As O’Dwyer remembers it: “I kind of thought to myself, ‘Well, he’s the one that’s worrying, not me. He’s not going to tell me how to win a race. He’ll tell me how to lose it!’”
In ’05, Kicking King climbed off his sick-bed to deliver another Irish win with Barry Geraghty on board and Tom Taaffe the successful trainer, 31 years after his father Pat had trained Captain Christy to victory and 39 years since Pat rode Arkle to that third victory.
One year later, Mouse Morris delivered a first Gold Cup win for the Gigginstown colours with War Of Attrition, O’Dwyer the winning jockey again, this time edging out the challenge of Ruby Walsh on Hedgehunter.
War Of Attrition had never actually won over a Gold Cup distance and Morris recalls watching the race in an empty hospitality tent with only a waiter and waitress for company.
“I’d say they probably thought I was stone bonkers when he came up the hill!” Mouse tells TG4 in ‘Laochra Na Rásaíochta’.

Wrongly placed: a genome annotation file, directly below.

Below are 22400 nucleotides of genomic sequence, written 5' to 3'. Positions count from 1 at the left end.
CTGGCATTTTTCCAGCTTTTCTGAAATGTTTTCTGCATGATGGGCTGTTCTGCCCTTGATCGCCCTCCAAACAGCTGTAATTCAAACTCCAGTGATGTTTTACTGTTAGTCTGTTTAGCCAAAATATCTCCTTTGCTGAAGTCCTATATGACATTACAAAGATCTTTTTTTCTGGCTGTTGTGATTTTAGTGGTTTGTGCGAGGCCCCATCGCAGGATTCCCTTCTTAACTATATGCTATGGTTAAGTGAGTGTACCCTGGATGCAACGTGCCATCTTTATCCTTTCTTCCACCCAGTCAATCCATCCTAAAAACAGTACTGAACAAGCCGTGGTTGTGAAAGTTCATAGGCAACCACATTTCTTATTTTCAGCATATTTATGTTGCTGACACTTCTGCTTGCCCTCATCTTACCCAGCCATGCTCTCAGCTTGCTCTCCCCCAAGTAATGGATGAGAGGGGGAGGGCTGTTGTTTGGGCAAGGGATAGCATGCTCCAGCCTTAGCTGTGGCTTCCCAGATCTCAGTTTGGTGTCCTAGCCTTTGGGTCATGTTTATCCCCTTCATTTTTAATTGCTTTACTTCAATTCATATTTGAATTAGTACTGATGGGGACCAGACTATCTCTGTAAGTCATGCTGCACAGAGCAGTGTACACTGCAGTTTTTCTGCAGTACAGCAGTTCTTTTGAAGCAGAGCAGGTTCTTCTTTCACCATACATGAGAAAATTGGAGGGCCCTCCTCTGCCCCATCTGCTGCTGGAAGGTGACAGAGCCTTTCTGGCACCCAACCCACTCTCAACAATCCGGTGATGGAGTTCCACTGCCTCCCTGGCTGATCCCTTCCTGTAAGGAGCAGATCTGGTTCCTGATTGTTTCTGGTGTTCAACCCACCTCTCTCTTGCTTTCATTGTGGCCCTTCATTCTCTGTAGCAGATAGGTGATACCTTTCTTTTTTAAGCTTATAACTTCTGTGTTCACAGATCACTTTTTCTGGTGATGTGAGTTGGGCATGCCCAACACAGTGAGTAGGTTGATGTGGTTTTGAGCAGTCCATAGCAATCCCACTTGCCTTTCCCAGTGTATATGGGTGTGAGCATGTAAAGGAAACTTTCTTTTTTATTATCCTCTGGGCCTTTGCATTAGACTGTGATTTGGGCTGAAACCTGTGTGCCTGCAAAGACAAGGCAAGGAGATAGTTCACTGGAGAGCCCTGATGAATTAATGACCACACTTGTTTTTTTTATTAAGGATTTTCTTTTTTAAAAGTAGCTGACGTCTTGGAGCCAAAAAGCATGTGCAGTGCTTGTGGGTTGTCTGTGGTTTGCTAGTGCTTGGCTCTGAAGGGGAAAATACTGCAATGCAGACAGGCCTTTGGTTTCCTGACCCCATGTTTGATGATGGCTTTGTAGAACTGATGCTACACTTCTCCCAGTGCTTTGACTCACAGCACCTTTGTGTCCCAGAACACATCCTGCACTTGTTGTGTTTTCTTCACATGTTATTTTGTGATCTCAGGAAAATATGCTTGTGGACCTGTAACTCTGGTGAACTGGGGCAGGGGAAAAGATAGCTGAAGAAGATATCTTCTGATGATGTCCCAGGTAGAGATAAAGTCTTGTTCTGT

“I was hugging them. I went running up to the winner’s enclosure and I was panting. It was probably the only time I said, ‘Jesus, I’ll have to give those cigarettes up!’
“But that hasn’t happened.”
The beauty of War Of Attrition’s win was that both Morris and O’Dwyer openly admit today that, for most of their careers, they never truly imagined a race win of that stature was within their reach. It was the stuff, essentially, of fantasy.
“But sure I always dream!” smiles Mouse. “If you don’t dream, there’s not much point in sleeping!”
Eight years later, Davy Russell rebounded from that very public sacking as Gigginstown Stud’s number one rider to guide a notoriously pace-shy Lord Windermere to disputed victory for Jim Culloty’s yard, the winner appearing to interfere with a Willie Mullins trained On His Own during the run-in.